Community college students who are exploring transfer degree options can count on Citrus College to lead the way. Citrus now offers transfer degrees in 15 academic disciplines.
In 2010, then California Gov. Arnold Schwarzenegger signed SB1440, the Student Transfer Achievement Reform Act, which called for community colleges to streamline the transfer process to California State University campuses by developing Associate Degrees for Transfer.
“ADTs are a pathway for students who are looking to transfer to the Cal States and only certain majors apply for these degrees,” Raul Sanchez, event organizer and coordinator of the Citrus College Career/Transfer Center said.
In a recent report issued by the California Community Colleges Chancellor’s Office, Citrus College is listed as one of five colleges in the state to have completed 100 percent or more of their targets for developing ADTs.
“The target was set during the fall when we said we would develop 13 ADTs, and we are now at 15, so we are at 115 percent of our target,” Arvid Spor, vice president of Student Services and interim vice president of instruction said. “The only school that has done more than us is Berkeley City College, which is currently at 157 percent.”
This is the first time in California history that community college students who have completed ADTs will be guaranteed admission to the California State University.
“The state, in conjunction with the chancellor’s office, came up with templates of degrees called Transfer Motto Curriculum, that allows community colleges to with templates of degrees called Transfer Motto Curriculum, that allows community colleges to know what courses are needed,” Sanchez said. “Right now, only certain templates exist, [Citrus College] create our degrees based off of the templates, we have to go based off of them.”
David Kary, former curriculum chair was instrumental in developing ADTs, Sanchez stated. As curriculum chair, he helped create degrees off of the templates given.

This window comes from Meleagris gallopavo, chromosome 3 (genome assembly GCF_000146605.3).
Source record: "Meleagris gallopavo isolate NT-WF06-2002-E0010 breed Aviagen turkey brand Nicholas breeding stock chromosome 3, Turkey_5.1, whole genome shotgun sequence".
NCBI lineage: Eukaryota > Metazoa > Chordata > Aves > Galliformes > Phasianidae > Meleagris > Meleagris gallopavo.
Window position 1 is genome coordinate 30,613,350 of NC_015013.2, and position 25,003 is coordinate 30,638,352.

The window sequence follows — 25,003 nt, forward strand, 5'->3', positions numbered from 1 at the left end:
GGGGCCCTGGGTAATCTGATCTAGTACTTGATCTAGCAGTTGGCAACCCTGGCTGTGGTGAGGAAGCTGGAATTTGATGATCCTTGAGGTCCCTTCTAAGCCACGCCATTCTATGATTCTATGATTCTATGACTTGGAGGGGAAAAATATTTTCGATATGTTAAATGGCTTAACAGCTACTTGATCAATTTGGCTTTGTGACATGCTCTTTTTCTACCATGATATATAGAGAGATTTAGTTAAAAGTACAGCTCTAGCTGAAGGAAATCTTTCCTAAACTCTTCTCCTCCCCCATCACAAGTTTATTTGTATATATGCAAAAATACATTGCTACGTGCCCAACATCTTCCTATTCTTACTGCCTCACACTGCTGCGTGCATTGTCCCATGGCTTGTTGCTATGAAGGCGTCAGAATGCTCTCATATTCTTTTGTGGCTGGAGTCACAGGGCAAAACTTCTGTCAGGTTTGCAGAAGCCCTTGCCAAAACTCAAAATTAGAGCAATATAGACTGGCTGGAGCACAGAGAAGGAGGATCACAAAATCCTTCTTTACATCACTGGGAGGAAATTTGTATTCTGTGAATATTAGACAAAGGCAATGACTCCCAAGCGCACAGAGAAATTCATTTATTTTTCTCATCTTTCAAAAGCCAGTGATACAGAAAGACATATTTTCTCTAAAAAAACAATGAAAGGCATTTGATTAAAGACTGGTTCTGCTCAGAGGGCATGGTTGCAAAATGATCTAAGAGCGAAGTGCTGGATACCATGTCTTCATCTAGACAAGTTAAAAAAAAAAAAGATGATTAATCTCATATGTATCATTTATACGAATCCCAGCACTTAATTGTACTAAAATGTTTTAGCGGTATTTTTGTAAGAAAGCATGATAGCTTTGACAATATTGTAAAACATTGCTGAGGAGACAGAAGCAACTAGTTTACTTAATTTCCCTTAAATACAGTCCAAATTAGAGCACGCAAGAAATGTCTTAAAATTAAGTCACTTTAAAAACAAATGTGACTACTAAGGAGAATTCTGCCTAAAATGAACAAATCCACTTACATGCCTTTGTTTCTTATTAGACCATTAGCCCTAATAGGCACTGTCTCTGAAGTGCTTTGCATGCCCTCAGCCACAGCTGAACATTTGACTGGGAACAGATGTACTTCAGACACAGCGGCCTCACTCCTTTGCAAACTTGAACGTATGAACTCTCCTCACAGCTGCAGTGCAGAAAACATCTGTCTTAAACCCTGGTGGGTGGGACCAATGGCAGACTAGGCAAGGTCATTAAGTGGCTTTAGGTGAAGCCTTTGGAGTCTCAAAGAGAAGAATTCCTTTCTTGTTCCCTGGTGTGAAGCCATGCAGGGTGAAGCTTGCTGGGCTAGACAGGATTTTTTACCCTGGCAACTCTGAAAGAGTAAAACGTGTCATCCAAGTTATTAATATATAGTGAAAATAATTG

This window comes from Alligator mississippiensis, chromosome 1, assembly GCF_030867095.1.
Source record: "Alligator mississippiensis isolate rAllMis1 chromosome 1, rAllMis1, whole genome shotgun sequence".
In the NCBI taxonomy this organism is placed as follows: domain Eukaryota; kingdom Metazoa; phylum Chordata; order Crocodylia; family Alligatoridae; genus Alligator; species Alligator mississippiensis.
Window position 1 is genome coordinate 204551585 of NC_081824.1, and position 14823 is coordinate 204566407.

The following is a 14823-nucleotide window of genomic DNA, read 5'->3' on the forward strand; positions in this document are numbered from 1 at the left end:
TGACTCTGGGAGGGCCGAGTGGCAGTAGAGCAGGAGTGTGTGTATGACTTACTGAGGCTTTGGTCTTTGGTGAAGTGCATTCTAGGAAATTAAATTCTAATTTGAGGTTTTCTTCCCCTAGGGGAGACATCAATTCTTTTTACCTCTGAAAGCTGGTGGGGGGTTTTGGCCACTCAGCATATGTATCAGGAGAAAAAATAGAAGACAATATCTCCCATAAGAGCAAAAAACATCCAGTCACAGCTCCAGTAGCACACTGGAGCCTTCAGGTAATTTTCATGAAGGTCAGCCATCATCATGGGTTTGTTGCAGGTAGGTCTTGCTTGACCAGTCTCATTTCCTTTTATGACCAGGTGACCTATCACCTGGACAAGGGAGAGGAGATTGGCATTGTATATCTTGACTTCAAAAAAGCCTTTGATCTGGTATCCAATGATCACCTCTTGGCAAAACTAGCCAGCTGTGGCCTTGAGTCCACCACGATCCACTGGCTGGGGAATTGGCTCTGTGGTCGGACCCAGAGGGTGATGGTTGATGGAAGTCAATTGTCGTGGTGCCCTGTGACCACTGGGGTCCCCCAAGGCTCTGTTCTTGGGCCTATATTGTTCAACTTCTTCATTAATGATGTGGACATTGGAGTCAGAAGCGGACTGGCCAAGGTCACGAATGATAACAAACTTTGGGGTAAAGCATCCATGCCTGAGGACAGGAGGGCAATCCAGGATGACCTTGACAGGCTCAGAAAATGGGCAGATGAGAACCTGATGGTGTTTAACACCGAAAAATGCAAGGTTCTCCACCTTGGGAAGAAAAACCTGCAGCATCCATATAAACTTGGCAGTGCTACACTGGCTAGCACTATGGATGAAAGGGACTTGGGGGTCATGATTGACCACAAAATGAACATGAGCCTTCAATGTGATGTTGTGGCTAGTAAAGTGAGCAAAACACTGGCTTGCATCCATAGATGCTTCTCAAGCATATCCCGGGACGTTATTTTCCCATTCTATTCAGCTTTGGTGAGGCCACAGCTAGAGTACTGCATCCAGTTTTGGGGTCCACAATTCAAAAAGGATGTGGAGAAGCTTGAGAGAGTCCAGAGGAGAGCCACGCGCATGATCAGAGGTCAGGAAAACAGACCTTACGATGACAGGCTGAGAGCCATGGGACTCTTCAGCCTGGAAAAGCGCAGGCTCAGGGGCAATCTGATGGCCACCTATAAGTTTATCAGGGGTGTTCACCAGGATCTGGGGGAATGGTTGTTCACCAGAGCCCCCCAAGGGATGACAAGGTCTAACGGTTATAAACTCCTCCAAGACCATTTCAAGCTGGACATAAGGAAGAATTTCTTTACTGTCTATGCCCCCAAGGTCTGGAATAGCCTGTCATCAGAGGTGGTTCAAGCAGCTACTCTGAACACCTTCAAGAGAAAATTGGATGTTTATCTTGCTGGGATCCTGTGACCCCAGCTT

“The desire by the faculty in those different disciplines to move quickly to see what we could do to match the courses we offer with the courses required is the reason for our success,” Spor said.
Although students are guaranteed admission into a CSU, that does not guarantee admission into their top choice of its 23 campuses.
With an ADT, students who have achieved junior status will be given priority consideration when applying to local Cal States. In order to qualify, a transfer student must apply to a specific program that is similar to his/her community college major field of study.
ADT students will not be required to repeat CSU courses that are similar to those taken at the community college level. Implementation of this reform eliminates repetition of unnecessary classes and fees.
Choosing to graduate with an ADT is not a requirement for community college students.
“If you’re ready to go, go. You don’t need an ADT to transfer,” said Sanchez.
Local degrees will continue to be available to every other college and university in the nation, with the exception of CSUs, Nicki Shaw, current curriculum chair said.
“The pro of doing the ADT versus the local degree is that you can only do 60 units here, and [CSUs] can only require you to do 60 units there, and they must get you through in a timely manner,” Shaw said.
“It’s basically a degree with a guarantee. If you meet the admission criteria and they have a program for you, you can go, but it may not be the school you want.”